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The Consumer Burden of a Carbon Tax on Gasoline

Fuel Taxes and the Poor: The Distributional Effects of Gasoline Taxation and Their Implications for Climate Policy, Thomas Sterner, ed., Resources for the Future Press, 2011

31 Pages Posted: 8 Feb 2013  

Kevin A. Hassett

American Enterprise Institute (AEI)

Aparna Mathur

American Enterprise Institute (AEI)

Gilbert E. Metcalf

Tufts University - Department of Economics; National Bureau of Economic Research (NBER)

Date Written: May 26, 2009

Abstract

This paper measures the incidence of a carbon tax on gasoline using current income and two measures of lifetime income to rank households. Our results suggest that carbon taxes on gasoline are more regressive when annual income is used as a measure of economic welfare than when lifetime income measures are used. In addition we find that the regional variation in the gasoline tax burden is likely to be modest varying by less than one-half of a percentage point with little fluctuation over the years of our analysis. These results carry through when we consider the incidence of the current state gasoline taxes, both across income deciles as well as across regions.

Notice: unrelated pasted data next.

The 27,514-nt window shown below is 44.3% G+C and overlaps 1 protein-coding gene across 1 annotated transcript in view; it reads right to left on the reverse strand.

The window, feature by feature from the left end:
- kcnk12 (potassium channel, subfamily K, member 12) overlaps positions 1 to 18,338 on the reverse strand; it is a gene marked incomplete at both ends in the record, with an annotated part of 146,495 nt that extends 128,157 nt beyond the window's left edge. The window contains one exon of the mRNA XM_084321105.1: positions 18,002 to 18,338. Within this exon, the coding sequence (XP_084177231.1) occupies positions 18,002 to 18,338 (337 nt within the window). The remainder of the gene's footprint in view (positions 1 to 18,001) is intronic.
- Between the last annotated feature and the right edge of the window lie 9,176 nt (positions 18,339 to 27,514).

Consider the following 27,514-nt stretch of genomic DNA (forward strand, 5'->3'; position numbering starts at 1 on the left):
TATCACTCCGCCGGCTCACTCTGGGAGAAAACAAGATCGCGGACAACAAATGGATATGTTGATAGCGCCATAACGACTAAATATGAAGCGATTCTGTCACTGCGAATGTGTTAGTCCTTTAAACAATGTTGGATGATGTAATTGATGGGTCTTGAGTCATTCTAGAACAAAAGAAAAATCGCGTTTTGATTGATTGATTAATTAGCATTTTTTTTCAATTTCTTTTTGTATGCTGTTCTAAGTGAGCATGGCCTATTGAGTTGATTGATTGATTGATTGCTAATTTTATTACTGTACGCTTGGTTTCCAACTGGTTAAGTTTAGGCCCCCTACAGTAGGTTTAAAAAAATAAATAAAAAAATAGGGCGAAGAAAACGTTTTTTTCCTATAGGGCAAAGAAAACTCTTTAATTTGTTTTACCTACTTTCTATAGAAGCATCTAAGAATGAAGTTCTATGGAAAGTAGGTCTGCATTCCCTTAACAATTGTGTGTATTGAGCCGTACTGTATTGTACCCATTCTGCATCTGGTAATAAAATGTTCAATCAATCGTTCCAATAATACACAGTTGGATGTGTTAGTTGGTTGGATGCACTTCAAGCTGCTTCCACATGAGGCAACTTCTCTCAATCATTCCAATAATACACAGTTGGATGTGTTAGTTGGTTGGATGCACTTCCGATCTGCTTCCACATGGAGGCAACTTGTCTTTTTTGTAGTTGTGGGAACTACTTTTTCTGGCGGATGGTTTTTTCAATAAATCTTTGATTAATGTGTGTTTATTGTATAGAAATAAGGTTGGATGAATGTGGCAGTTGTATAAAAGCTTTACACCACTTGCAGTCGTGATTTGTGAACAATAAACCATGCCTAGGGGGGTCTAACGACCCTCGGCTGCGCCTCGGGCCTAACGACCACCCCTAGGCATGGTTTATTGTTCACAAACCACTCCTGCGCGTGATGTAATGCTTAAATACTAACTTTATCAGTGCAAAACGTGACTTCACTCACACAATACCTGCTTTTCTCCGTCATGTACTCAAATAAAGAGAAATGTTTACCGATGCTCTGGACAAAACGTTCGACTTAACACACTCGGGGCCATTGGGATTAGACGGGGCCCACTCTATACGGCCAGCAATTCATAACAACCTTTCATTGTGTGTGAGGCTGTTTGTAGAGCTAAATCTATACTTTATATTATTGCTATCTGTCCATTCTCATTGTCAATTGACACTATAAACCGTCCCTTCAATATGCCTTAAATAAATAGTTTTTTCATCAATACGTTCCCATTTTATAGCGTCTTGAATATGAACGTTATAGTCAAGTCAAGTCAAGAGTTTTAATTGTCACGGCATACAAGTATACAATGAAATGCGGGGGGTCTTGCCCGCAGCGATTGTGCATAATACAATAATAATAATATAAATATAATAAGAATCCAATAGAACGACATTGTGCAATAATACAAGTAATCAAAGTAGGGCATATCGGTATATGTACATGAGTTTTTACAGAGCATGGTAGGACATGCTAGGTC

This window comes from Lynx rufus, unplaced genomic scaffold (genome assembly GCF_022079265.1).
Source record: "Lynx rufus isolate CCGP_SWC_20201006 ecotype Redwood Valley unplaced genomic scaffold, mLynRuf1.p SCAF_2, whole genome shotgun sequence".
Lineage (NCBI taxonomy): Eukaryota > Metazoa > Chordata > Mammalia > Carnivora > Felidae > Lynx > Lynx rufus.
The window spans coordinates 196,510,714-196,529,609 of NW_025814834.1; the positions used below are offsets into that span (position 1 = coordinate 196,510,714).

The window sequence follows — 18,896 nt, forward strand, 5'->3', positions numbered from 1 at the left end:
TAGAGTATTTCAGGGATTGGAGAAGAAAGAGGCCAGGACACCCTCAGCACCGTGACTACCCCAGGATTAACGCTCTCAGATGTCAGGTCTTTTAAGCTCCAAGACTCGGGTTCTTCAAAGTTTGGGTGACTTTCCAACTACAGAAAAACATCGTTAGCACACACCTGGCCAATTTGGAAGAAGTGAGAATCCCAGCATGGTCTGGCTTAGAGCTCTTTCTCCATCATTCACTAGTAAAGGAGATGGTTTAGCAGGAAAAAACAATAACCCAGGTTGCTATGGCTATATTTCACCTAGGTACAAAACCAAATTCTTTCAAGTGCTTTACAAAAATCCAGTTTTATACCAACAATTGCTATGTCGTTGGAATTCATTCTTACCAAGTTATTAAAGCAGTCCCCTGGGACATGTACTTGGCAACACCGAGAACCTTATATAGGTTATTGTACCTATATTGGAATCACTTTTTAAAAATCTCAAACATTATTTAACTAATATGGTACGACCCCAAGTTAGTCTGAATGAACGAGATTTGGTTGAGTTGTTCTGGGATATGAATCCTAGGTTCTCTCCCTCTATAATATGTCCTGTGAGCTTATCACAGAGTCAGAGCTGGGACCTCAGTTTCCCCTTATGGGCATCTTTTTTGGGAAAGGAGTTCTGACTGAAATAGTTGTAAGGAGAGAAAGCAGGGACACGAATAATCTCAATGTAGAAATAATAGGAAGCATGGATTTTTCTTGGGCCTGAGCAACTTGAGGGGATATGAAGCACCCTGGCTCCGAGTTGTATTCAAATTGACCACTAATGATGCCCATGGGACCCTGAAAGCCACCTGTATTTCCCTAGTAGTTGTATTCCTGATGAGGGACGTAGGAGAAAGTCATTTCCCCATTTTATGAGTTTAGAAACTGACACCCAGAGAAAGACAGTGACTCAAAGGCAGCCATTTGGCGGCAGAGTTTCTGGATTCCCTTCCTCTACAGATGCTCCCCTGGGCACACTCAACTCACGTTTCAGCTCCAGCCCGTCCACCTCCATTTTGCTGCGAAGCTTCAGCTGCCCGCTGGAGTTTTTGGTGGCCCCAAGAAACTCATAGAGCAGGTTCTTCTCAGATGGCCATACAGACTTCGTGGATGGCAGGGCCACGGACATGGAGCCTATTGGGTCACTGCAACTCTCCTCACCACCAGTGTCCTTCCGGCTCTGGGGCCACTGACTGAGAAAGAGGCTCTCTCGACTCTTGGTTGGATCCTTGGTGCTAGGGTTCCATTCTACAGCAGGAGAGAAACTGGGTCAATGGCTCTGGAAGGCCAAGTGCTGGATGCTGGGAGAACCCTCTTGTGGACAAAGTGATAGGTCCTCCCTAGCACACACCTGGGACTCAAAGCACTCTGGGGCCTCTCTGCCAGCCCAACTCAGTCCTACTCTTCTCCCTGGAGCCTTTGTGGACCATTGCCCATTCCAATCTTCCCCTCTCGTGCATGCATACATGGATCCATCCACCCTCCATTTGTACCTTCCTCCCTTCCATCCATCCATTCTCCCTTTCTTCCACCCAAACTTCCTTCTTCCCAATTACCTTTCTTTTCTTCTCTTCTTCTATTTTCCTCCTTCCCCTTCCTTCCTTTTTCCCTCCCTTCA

Keywords: carbon tax, gasoline, tax policy, tax burden

Suggested Citation

Hassett, Kevin A. and Mathur, Aparna and Metcalf, Gilbert E., The Consumer Burden of a Carbon Tax on Gasoline (May 26, 2009). Fuel Taxes and the Poor: The Distributional Effects of Gasoline Taxation and Their Implications for Climate Policy, Thomas Sterner, ed., Resources for the Future Press, 2011. Available at SSRN: https://ssrn.com/abstract=2212939

Kevin A. Hassett

American Enterprise Institute (AEI) ( email )

1150 17th Street, N.W.
Washington, DC 20036
United States
202.862.7157 (Phone)
202.862.7177 (Fax)

Aparna Mathur (Contact Author)

American Enterprise Institute (AEI) ( email )

1150 17th Street, N.W.
Washington, DC 20036
United States
202-868-6026 (Phone)

HOME PAGE: http://www.aei.org/scholar/aparna-mathur/

Gilbert E. Metcalf

Tufts University - Department of Economics ( email )

Medford, MA 02155
United States
617-627-3685 (Phone)
617-627-3917 (Fax)

National Bureau of Economic Research (NBER)

1050 Massachusetts Avenue
Cambridge, MA 02138
United States

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